Parthasarathy said, “One of the classic ways in which fraudsters try to scam people is by convincing them to share their UPI PIN and/or OTP over the phone. Once they have the details, they can authenticate UPI transactions and steal money from the customer’s account.”
Never share confidential details like UPI PIN, OTP, etc. with anyone on the phone. Also, banks never call you to ask these details.
What should you do in the case of digital fraud?
Sujay Vasudevan, Vice President, Cyber & Intelligence Solutions (C&I), Mastercard said that along with the application of best-in-class technology to prevent fraudulent transactions, the onus of keeping one’s money safe lies with both – the banking and payment entities and the individuals. “Therefore, you need to be vigilant and stay guarded against fraudsters and avoid sharing confidential details like PIN, OTP etc. to keep your money safe,” said Vasudevan.
Here are some things you can do to keep your money safe from fraudsters.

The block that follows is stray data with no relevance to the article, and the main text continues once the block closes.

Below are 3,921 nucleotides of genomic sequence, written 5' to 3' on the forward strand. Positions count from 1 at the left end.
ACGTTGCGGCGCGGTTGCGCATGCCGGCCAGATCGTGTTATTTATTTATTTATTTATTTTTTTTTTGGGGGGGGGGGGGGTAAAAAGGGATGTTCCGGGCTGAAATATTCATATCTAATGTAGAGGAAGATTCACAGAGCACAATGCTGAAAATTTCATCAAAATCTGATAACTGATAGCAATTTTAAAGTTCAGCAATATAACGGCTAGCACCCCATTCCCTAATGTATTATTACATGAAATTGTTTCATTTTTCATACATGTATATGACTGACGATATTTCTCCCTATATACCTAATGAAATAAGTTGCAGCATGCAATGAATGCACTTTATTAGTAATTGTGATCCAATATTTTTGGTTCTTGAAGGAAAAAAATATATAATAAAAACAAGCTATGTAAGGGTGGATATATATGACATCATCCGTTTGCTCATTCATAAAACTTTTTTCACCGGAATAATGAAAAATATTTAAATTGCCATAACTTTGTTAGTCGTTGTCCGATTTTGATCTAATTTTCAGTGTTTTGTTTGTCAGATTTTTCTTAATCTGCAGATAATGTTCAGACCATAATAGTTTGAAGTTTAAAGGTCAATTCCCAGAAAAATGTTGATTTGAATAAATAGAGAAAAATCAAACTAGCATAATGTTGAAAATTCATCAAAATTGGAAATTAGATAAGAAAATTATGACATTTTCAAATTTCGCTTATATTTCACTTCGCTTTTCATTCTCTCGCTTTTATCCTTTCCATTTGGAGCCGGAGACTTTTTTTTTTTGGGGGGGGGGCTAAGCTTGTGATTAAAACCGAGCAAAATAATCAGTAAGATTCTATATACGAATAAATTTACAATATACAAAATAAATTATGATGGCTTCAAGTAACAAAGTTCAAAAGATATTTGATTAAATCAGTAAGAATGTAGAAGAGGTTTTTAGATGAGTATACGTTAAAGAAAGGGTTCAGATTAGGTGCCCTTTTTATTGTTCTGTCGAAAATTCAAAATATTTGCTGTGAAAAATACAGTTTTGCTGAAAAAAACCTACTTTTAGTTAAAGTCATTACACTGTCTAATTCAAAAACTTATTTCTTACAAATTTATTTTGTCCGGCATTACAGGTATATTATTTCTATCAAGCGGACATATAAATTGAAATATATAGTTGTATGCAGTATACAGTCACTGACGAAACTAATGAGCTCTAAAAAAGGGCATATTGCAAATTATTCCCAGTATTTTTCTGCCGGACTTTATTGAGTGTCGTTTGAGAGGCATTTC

- Government agencies, banks and other financial institution never ask for financial information via SMS. In the case of a UPI fraud, report it to the bank or e-wallet firm and get the wallet blocked to prevent further losses. You can even report the incident to the police or the cyber-crime cell.
- You should download only those apps which are authentic and verified by Google Play Store or Apple Store.
- Never ignore the spam warning you get on your phone through the digital payments app. If a user has been reported earlier, a warning would show up while you are transacting with them. UPI apps like Google Pay, PhonePe, etc., alerts the user with a warning if they are receiving a request from an unknown account.